“You will learn to adore me with every breath you take,” she said finally, emphasizing each word. “Until every thought you have is of your undying love for me.”
Damn that to hell. Aidan fought to get up then, his eyes opening to a new nightmare. His strong hands and powerful arms, the instruments of his craft, were gone. Instead, long legs stretched out before him, ending in enormous paws. The blackest of fur shrouded his skin, and a long dark muzzle intruded on his field of sight. He glanced about, taking in the thickly muscled torso and haunches, and the strange new appendage of a tail, and as he struggled unsteadily to his feet, Celynnen laughed.
“Did I not say you would be my pet?” She stood boldly in the bright moonlight, her all but naked body silvered by it. There was something silver in her hands too, a great wide band crafted of intricate links.
He tried to rally himself for another lunge, but at a word from Celynnen he was tied with invisible bonds as securely as if he’d been bound with iron chains from his own forge. Even his muzzle was spelled shut, so that all he could do was curl his lip and snarl at her.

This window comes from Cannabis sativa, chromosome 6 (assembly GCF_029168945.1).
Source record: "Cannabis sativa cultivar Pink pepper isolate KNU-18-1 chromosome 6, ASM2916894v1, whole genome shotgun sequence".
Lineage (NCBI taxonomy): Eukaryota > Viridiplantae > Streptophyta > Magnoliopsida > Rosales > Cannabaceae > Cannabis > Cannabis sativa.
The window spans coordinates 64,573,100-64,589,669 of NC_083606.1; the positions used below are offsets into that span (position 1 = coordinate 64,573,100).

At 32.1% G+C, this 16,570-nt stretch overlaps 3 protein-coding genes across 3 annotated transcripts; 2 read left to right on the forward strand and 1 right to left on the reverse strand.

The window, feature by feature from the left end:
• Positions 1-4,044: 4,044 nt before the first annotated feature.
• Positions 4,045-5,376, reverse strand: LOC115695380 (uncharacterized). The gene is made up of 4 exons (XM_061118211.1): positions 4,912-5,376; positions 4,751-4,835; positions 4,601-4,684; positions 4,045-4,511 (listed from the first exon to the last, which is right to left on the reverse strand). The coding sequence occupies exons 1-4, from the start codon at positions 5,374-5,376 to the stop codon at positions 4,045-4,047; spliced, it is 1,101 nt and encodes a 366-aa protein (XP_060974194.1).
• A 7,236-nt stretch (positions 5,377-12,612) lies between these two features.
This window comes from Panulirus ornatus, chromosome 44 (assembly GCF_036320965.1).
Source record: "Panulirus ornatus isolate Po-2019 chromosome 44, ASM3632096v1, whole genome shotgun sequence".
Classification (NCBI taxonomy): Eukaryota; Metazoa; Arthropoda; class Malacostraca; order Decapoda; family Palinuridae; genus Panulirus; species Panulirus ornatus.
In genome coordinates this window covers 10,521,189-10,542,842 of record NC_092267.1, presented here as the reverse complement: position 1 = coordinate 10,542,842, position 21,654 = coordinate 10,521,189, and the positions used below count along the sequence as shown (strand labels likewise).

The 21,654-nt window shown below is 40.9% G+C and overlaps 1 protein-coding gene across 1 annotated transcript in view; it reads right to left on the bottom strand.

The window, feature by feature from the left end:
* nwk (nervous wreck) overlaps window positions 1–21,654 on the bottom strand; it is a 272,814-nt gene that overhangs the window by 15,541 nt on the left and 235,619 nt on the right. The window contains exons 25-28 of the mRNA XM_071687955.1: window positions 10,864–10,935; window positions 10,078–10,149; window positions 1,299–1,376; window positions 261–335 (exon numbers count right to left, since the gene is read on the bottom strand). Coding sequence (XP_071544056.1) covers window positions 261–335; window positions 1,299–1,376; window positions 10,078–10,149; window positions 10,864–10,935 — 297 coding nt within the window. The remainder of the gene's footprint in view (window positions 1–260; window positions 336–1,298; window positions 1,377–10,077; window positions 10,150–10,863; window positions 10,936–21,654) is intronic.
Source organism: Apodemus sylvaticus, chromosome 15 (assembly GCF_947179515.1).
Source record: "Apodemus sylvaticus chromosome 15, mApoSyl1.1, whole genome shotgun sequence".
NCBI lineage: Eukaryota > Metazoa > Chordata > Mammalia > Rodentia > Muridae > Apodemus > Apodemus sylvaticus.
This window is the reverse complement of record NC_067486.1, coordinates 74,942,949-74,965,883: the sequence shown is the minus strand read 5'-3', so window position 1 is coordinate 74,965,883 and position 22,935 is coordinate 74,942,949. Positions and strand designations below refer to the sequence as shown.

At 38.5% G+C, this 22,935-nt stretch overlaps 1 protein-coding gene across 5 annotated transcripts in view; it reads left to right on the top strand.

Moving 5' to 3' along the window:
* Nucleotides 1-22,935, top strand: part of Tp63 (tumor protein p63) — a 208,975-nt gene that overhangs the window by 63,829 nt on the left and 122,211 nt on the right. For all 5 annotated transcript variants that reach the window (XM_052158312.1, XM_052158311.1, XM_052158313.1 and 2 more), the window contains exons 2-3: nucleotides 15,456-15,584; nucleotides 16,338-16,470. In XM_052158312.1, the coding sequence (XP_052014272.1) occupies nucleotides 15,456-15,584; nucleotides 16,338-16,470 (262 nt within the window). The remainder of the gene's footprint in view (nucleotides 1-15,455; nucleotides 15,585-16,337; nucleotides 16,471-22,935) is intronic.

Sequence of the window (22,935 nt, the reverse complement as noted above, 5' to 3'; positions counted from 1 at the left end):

Her perfect face was smug with satisfaction as she knelt beside him and placed the heavy collar around his thick neck. There was no clasp. Instead she ran a finger over the links and recited some sort of spell in a language Aidan had never heard. The collar knit itself together as if it was a live thing, and he winced inwardly as he heard the final snick of the last link.
Still kneeling, she smiled radiantly at him and suddenly it seemed as if her beauty intensified somehow. “I think I like you much better like this,” she said, and every word was an unwanted caress. … In the same moment that she vanished, he was freed from whatever magic had held him helpless, and he rose slowly to his feet.
He was no dog.
Massive and powerful, Aidan ap Llanfor was as far from a pet as a dragon was from a housecat. Celynnen had made him one of the most feared creatures in Welsh legend. He was a grim, the gwyllgi of stories told ’round the fire, the barghest of lore: a monstrous black hound charged with one errand only – to be an omen of death to those unlucky enough to see him.
Within moments he felt the tug and pull of some invisible force. He could sense impending death on the human plane, and it drew him upwards, impelling him to begin his woeful task.